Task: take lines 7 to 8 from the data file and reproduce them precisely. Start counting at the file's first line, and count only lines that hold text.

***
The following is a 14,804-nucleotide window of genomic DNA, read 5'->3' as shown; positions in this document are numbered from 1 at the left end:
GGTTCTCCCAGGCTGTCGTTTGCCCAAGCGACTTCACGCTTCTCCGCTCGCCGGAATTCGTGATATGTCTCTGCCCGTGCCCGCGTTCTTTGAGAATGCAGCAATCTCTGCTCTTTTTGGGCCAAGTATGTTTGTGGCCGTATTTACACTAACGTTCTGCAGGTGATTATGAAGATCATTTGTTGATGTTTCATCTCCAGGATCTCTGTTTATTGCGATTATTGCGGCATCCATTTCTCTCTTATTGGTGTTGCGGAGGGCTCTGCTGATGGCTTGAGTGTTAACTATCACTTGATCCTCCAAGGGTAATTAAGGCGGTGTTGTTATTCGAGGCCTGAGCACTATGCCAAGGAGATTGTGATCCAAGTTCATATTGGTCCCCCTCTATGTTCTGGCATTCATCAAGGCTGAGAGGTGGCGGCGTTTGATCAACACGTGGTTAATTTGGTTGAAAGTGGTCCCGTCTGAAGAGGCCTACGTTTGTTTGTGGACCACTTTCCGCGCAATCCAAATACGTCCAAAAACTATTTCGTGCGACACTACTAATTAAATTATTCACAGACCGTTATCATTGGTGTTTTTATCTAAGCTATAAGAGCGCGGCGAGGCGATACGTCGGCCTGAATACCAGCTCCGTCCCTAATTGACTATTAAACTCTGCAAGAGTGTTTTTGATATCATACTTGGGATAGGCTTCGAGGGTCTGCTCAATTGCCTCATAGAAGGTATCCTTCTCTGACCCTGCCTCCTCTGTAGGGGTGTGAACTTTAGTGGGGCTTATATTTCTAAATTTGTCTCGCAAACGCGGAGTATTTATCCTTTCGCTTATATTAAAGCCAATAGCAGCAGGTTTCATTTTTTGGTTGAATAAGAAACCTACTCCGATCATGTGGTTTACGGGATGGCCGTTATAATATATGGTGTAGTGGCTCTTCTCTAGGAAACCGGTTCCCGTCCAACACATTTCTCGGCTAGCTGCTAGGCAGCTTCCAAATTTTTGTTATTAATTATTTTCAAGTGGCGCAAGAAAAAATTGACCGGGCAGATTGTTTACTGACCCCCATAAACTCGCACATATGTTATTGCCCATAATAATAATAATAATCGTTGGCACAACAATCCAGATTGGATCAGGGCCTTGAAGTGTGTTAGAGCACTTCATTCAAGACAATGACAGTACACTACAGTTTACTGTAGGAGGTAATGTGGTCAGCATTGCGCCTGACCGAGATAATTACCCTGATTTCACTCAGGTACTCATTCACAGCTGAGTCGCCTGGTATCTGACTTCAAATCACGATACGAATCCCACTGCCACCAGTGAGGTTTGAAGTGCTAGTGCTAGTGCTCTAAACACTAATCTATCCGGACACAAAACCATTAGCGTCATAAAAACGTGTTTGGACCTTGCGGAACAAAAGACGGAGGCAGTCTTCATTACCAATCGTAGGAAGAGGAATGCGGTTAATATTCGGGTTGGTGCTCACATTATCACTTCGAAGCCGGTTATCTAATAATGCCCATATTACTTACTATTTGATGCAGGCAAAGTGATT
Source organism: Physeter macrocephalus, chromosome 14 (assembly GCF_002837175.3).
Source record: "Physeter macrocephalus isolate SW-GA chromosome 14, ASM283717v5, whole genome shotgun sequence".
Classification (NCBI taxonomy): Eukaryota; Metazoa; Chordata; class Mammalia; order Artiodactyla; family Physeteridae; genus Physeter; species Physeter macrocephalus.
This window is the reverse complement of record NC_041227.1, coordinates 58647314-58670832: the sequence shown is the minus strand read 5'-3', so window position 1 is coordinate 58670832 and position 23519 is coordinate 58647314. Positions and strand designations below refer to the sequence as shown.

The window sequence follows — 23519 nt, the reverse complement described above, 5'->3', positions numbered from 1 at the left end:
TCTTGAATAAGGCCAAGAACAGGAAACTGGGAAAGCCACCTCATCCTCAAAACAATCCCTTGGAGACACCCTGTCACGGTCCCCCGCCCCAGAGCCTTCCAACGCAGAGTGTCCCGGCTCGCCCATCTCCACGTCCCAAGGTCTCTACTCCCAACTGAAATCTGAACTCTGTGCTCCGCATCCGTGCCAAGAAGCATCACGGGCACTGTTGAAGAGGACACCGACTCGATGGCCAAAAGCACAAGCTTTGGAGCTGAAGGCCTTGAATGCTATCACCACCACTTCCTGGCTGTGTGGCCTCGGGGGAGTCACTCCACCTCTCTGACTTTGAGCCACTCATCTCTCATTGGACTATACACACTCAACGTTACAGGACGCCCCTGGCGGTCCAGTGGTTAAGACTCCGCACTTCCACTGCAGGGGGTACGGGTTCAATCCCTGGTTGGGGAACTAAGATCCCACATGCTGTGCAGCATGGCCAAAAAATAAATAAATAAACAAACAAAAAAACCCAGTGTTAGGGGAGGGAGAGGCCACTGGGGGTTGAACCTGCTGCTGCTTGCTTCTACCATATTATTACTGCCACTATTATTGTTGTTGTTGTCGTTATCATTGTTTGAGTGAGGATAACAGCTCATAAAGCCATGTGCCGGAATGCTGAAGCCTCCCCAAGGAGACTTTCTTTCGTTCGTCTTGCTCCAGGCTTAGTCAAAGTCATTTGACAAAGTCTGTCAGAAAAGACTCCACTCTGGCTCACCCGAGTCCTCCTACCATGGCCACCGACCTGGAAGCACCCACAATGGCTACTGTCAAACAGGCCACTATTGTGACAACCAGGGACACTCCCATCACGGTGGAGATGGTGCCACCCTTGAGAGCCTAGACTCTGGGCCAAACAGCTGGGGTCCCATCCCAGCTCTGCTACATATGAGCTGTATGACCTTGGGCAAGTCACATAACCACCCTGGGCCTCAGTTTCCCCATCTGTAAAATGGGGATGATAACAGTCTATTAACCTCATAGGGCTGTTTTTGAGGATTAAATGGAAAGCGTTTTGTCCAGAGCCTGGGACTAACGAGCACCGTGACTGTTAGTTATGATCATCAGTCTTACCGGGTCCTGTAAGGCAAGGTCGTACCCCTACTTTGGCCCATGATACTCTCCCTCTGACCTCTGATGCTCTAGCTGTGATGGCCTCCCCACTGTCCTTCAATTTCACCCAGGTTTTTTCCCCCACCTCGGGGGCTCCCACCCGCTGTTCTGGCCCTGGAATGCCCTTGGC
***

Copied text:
The window sequence follows — 23519 nt, the reverse complement described above, 5'->3', positions numbered from 1 at the left end:
TCTTGAATAAGGCCAAGAACAGGAAACTGGGAAAGCCACCTCATCCTCAAAACAATCCCTTGGAGACACCCTGTCACGGTCCCCCGCCCCAGAGCCTTCCAACGCAGAGTGTCCCGGCTCGCCCATCTCCACGTCCCAAGGTCTCTACTCCCAACTGAAATCTGAACTCTGTGCTCCGCATCCGTGCCAAGAAGCATCACGGGCACTGTTGAAGAGGACACCGACTCGATGGCCAAAAGCACAAGCTTTGGAGCTGAAGGCCTTGAATGCTATCACCACCACTTCCTGGCTGTGTGGCCTCGGGGGAGTCACTCCACCTCTCTGACTTTGAGCCACTCATCTCTCATTGGACTATACACACTCAACGTTACAGGACGCCCCTGGCGGTCCAGTGGTTAAGACTCCGCACTTCCACTGCAGGGGGTACGGGTTCAATCCCTGGTTGGGGAACTAAGATCCCACATGCTGTGCAGCATGGCCAAAAAATAAATAAATAAACAAACAAAAAAACCCAGTGTTAGGGGAGGGAGAGGCCACTGGGGGTTGAACCTGCTGCTGCTTGCTTCTACCATATTATTACTGCCACTATTATTGTTGTTGTTGTCGTTATCATTGTTTGAGTGAGGATAACAGCTCATAAAGCCATGTGCCGGAATGCTGAAGCCTCCCCAAGGAGACTTTCTTTCGTTCGTCTTGCTCCAGGCTTAGTCAAAGTCATTTGACAAAGTCTGTCAGAAAAGACTCCACTCTGGCTCACCCGAGTCCTCCTACCATGGCCACCGACCTGGAAGCACCCACAATGGCTACTGTCAAACAGGCCACTATTGTGACAACCAGGGACACTCCCATCACGGTGGAGATGGTGCCACCCTTGAGAGCCTAGACTCTGGGCCAAACAGCTGGGGTCCCATCCCAGCTCTGCTACATATGAGCTGTATGACCTTGGGCAAGTCACATAACCACCCTGGGCCTCAGTTTCCCCATCTGTAAAATGGGGATGATAACAGTCTATTAACCTCATAGGGCTGTTTTTGAGGATTAAATGGAAAGCGTTTTGTCCAGAGCCTGGGACTAACGAGCACCGTGACTGTTAGTTATGATCATCAGTCTTACCGGGTCCTGTAAGGCAAGGTCGTACCCCTACTTTGGCCCATGATACTCTCCCTCTGACCTCTGATGCTCTAGCTGTGATGGCCTCCCCACTGTCCTTCAATTTCACCCAGGTTTTTTCCCCCACCTCGGGGGCTCCCACCCGCTGTTCTGGCCCTGGAATGCCCTTGGC